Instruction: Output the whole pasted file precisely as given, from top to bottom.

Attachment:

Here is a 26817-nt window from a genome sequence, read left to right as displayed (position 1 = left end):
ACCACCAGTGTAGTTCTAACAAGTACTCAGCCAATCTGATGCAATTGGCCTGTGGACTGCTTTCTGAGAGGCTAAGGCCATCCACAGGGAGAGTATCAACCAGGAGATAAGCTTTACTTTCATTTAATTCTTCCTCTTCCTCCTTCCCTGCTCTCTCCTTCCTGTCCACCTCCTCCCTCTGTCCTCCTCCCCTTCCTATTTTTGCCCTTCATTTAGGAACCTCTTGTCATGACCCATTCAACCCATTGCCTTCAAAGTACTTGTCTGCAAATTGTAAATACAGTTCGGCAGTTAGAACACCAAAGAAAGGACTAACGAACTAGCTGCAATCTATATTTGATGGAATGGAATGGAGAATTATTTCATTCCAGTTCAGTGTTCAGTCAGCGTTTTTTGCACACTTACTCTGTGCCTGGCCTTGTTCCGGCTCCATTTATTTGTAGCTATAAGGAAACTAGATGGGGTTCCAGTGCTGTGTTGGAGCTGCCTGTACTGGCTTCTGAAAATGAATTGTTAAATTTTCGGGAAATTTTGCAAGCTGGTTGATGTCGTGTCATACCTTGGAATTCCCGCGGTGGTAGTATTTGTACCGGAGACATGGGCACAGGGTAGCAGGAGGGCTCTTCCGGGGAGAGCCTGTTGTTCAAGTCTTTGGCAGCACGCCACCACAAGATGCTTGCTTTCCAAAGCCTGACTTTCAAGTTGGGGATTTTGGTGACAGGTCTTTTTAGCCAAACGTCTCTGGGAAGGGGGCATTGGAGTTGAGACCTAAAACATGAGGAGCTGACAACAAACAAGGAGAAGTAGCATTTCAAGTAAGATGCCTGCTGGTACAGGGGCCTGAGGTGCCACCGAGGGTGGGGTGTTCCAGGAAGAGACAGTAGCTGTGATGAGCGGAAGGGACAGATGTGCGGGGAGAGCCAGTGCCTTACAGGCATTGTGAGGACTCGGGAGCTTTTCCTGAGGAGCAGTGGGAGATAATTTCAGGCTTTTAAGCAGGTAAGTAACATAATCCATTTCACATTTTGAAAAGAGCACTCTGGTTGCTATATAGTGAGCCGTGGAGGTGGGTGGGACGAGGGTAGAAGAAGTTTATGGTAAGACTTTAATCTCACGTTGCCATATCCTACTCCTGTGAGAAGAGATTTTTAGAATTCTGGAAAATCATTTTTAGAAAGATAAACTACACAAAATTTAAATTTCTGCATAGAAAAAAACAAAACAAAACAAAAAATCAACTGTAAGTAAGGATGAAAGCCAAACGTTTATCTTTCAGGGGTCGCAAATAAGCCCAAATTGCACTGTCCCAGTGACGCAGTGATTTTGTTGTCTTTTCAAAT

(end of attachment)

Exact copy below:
Here is a 26817-nt window from a genome sequence, read left to right as displayed (position 1 = left end):
ACCACCAGTGTAGTTCTAACAAGTACTCAGCCAATCTGATGCAATTGGCCTGTGGACTGCTTTCTGAGAGGCTAAGGCCATCCACAGGGAGAGTATCAACCAGGAGATAAGCTTTACTTTCATTTAATTCTTCCTCTTCCTCCTTCCCTGCTCTCTCCTTCCTGTCCACCTCCTCCCTCTGTCCTCCTCCCCTTCCTATTTTTGCCCTTCATTTAGGAACCTCTTGTCATGACCCATTCAACCCATTGCCTTCAAAGTACTTGTCTGCAAATTGTAAATACAGTTCGGCAGTTAGAACACCAAAGAAAGGACTAACGAACTAGCTGCAATCTATATTTGATGGAATGGAATGGAGAATTATTTCATTCCAGTTCAGTGTTCAGTCAGCGTTTTTTGCACACTTACTCTGTGCCTGGCCTTGTTCCGGCTCCATTTATTTGTAGCTATAAGGAAACTAGATGGGGTTCCAGTGCTGTGTTGGAGCTGCCTGTACTGGCTTCTGAAAATGAATTGTTAAATTTTCGGGAAATTTTGCAAGCTGGTTGATGTCGTGTCATACCTTGGAATTCCCGCGGTGGTAGTATTTGTACCGGAGACATGGGCACAGGGTAGCAGGAGGGCTCTTCCGGGGAGAGCCTGTTGTTCAAGTCTTTGGCAGCACGCCACCACAAGATGCTTGCTTTCCAAAGCCTGACTTTCAAGTTGGGGATTTTGGTGACAGGTCTTTTTAGCCAAACGTCTCTGGGAAGGGGGCATTGGAGTTGAGACCTAAAACATGAGGAGCTGACAACAAACAAGGAGAAGTAGCATTTCAAGTAAGATGCCTGCTGGTACAGGGGCCTGAGGTGCCACCGAGGGTGGGGTGTTCCAGGAAGAGACAGTAGCTGTGATGAGCGGAAGGGACAGATGTGCGGGGAGAGCCAGTGCCTTACAGGCATTGTGAGGACTCGGGAGCTTTTCCTGAGGAGCAGTGGGAGATAATTTCAGGCTTTTAAGCAGGTAAGTAACATAATCCATTTCACATTTTGAAAAGAGCACTCTGGTTGCTATATAGTGAGCCGTGGAGGTGGGTGGGACGAGGGTAGAAGAAGTTTATGGTAAGACTTTAATCTCACGTTGCCATATCCTACTCCTGTGAGAAGAGATTTTTAGAATTCTGGAAAATCATTTTTAGAAAGATAAACTACACAAAATTTAAATTTCTGCATAGAAAAAAACAAAACAAAACAAAAAATCAACTGTAAGTAAGGATGAAAGCCAAACGTTTATCTTTCAGGGGTCGCAAATAAGCCCAAATTGCACTGTCCCAGTGACGCAGTGATTTTGTTGTCTTTTCAAAT